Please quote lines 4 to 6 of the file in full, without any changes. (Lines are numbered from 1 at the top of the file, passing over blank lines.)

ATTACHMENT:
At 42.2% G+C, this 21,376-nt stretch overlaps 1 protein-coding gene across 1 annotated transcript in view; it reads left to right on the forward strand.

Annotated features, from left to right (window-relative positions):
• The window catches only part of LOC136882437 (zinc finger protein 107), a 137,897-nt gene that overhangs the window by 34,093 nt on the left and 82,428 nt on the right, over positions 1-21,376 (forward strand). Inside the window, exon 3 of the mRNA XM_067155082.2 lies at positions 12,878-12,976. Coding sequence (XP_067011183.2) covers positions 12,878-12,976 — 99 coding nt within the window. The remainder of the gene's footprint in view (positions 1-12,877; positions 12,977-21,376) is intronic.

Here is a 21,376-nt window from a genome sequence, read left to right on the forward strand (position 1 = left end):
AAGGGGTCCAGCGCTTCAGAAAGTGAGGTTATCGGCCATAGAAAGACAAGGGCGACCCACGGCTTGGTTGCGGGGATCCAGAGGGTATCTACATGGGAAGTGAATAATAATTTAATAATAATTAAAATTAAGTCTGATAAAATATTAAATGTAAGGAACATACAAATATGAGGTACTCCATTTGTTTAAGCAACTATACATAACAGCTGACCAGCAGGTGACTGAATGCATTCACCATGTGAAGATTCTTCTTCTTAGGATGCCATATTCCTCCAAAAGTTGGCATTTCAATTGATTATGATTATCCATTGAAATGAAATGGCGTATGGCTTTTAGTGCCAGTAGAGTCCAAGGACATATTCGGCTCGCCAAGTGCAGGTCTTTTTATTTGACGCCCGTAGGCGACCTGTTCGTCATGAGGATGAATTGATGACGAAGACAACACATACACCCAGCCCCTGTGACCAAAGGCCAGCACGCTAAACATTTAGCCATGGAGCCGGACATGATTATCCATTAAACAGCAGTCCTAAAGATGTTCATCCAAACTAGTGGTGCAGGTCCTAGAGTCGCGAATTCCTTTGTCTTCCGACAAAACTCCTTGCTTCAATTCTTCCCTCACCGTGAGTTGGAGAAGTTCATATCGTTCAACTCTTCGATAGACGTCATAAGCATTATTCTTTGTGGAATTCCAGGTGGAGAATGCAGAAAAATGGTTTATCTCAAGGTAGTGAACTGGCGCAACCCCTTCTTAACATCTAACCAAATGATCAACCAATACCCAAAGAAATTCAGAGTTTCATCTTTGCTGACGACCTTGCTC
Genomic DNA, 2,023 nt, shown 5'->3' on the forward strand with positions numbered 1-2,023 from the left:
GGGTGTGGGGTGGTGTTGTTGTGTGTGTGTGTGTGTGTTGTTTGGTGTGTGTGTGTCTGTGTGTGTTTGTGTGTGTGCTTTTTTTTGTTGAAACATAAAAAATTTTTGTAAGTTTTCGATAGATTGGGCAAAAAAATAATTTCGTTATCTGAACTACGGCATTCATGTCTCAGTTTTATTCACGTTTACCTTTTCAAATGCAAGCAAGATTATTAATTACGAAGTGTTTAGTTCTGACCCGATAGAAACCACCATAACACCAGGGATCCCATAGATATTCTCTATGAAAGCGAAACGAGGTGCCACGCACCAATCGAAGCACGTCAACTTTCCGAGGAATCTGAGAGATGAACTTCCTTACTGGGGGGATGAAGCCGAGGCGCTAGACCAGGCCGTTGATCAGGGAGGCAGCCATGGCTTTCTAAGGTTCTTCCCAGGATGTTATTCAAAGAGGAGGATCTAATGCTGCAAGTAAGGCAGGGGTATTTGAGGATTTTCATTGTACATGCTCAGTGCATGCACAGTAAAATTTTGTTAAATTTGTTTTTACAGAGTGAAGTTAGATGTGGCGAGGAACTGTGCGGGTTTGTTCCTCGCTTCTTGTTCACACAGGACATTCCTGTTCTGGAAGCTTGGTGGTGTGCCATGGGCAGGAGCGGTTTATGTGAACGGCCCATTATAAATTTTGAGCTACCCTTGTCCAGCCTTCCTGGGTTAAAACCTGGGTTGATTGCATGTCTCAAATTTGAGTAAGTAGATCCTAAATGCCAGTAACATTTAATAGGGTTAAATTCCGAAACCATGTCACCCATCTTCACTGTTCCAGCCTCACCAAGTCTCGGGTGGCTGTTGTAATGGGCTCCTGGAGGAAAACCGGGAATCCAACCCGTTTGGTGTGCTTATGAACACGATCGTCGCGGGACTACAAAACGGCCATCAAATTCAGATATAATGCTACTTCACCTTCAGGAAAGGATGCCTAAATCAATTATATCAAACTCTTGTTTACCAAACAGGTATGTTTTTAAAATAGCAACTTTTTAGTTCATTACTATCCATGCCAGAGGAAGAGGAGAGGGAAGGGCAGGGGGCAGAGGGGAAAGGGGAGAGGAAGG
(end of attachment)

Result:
Here is a 21,376-nt window from a genome sequence, read left to right on the forward strand (position 1 = left end):
AAGGGGTCCAGCGCTTCAGAAAGTGAGGTTATCGGCCATAGAAAGACAAGGGCGACCCACGGCTTGGTTGCGGGGATCCAGAGGGTATCTACATGGGAAGTGAATAATAATTTAATAATAATTAAAATTAAGTCTGATAAAATATTAAATGTAAGGAACATACAAATATGAGGTACTCCATTTGTTTAAGCAACTATACATAACAGCTGACCAGCAGGTGACTGAATGCATTCACCATGTGAAGATTCTTCTTCTTAGGATGCCATATTCCTCCAAAAGTTGGCATTTCAATTGATTATGATTATCCATTGAAATGAAATGGCGTATGGCTTTTAGTGCCAGTAGAGTCCAAGGACATATTCGGCTCGCCAAGTGCAGGTCTTTTTATTTGACGCCCGTAGGCGACCTGTTCGTCATGAGGATGAATTGATGACGAAGACAACACATACACCCAGCCCCTGTGACCAAAGGCCAGCACGCTAAACATTTAGCCATGGAGCCGGACATGATTATCCATTAAACAGCAGTCCTAAAGATGTTCATCCAAACTAGTGGTGCAGGTCCTAGAGTCGCGAATTCCTTTGTCTTCCGACAAAACTCCTTGCTTCAATTCTTCCCTCACCGTGAGTTGGAGAAGTTCATATCGTTCAACTCTTCGATAGACGTCATAAGCATTATTCTTTGTGGAATTCCAGGTGGAGAATGCAGAAAAATGGTTTATCTCAAGGTAGTGAACTGGCGCAACCCCTTCTTAACATCTAACCAAATGATCAACCAATACCCAAAGAAATTCAGAGTTTCATCTTTGCTGACGACCTTGCTC
Genomic DNA, 2,023 nt, shown 5'->3' on the forward strand with positions numbered 1-2,023 from the left: